In mammals, many sperm molecules display a restricted distribution that corresponds to various sperm regions and this distribution is probably critical for their function during fertilization [8,9]. A few of the signalling molecules including G proteins, tyrosine kinases, the inositol (1,4,5)-trisphosphate receptor, MAPKs (mitogen-activated protein kinases) [10–12], scaffolding protein JIP1 (JNK-interacting protein 1, where JNK stands for c-Jun N-terminal kinase)  have been found in the spermatozoa and oocyte; however, the biochemical networks that connect these molecules and their functions are poorly understood. Studies on islet brain-1/JIP1 in the unfertilized oocyte and the spermatozoa indicated that it might play a role during fertilization and may possibly be linked to the JNK pathways . Recently, ERK (extracellular-signal-regulated kinase), a member of the MAPK family, was shown to be associated with human spermatozoa with a direct or indirect function in sperm capacitation .
Our previous findings have demonstrated an exclusive expression of SPAG9 (sperm-associated antigen 9) in haploid round spermatid cells during spermatogenesis in the macaque , baboon  and human . By homology search in the genetic database, SPAG9 cDNA was found to be a member of Unigene cluster Hs. 129872 encoded by chromosome 17. On the basis of structural homology with JIP3, SPAG9 was earlier defined as JIP3γ scaffolding protein  and has been recently classified as JIP4 protein . It was found that SPAG9 is structurally distinct from the previously described JIP1  and JIP2  proteins. The purpose of the study described in this report was to extensively characterize SPAG9 protein and to investigate a possible role of SPAG9 molecule in human spermatozoa–egg interaction.
Molecular cloning of SPAG9 (GenBank® accession number X91879) was described previously . To generate the prokaryotic expression plasmid DNA, a cDNA encoding a complete open reading frame of SPAG9 (comparable with 111–2410 bp of the published SPAG9, amino acid residues from 1–766) having a JBD (JNK-binding domain), a leucine zipper domain, a coiled-coil domain (coil) and a transmembrane domain was amplified using the forward primer 5′-ATGTCCATAATTATATGGAACATTTA-3′, and reverse primer 5′-TAAGTTGATGACCCATTATTAACCA-3′. The product (which contains an NcoI site at the 5′-end and an XhoI site at the 3′-end of the sense strand) was digested with NcoI and XhoI. The NcoI/XhoI fragment was inserted into NcoI/XhoI-digested pET28b(+) vector (Novagen, Madison, WI, U.S.A.) containing multiple cloning sites and a His6-tag coding sequence to obtain pET28b-SPAG9. The nucleotide sequence was confirmed by automated DNA sequencing.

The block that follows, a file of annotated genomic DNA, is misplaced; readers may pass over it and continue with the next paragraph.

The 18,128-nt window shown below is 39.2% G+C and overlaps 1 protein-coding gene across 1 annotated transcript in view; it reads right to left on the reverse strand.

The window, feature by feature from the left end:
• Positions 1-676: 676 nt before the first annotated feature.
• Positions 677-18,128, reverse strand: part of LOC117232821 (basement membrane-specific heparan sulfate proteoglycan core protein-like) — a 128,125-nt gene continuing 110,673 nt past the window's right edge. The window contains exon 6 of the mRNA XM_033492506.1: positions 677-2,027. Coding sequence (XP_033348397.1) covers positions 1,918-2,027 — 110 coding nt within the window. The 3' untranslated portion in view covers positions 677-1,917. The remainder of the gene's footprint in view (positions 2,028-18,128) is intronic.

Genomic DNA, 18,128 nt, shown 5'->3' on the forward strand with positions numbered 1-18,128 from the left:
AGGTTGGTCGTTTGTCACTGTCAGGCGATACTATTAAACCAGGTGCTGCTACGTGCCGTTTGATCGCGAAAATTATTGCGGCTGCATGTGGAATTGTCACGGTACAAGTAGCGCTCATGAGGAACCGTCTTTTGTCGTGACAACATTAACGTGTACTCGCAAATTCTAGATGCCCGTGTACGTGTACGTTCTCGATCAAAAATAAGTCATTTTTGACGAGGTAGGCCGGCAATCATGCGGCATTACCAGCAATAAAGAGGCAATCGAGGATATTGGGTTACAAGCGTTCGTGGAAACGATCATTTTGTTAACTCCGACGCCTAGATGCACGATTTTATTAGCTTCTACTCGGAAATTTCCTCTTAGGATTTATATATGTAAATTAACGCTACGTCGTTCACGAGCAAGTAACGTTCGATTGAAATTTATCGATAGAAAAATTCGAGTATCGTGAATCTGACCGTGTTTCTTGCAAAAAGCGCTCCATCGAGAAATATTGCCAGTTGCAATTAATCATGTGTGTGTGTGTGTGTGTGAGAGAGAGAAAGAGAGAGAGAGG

To generate the mammalian expression plasmid DNA, a cDNA encoding a complete open reading frame of SPAG9 (comparable with 111–2410 bp of the published SPAG9 , amino acid residues from 1 to 766); a mutant SPAG9ΔT (SPAG9 without transmembrane domain; comparable with 111–2080 bp of the published human SPAG9, amino acid residues from 1 to 658; 108 amino acids deleted at the C-terminus, which has a predicted transmembrane domain, Figure 1A) and a mutant SPAG9ΔLZΔT (SPAG9 without JBD, leucine zipper and transmembrane domains; comparable with 934–2080 bp of the published human SPAG9, amino acid residues from 276 to 658; 275 amino acid residues deleted at the N-terminus, which has JBD, leucine zipper, a portion of the coiled-coil and also the 108 amino acid residues deleted at the C-terminus having its predicted transmembrane domain, Figure 1A) were amplified by PCR with the following primers: forward 5′-ATGTCCATAATTATATGGAACATTTA-3′ and reverse 5′-TAAGTTGATGACCCATTATTAACCA-3′; forward 5′-ATGTCCATAATTATATGGAACATTTA-3′ and reverse 5′-CTGTCTCTGCTGAGCTGTTGC-3′; forward 5′-ATGCTGTGAAGCAAGCCAAAC-3′ and reverse 5′-CTGTCTCTGCTGAGCTGTTGC-3′ respectively. The products (which contain a BamHI site at the 5′-end and a KpnI site at the 3′-end of the sense strand) were digested with BamHI and KpnI. The BamHI/KpnI fragments were inserted into BamHI/KpnI-digested pcDNA 3.1/Myc-His (Invitrogen, Carlsbad, CA, U.S.A.) vector to obtain pcDNA-SPAG9, -SPAG9ΔT, and -SPAG9ΔLZΔT. The nucleotide sequences were confirmed by automated DNA sequencing.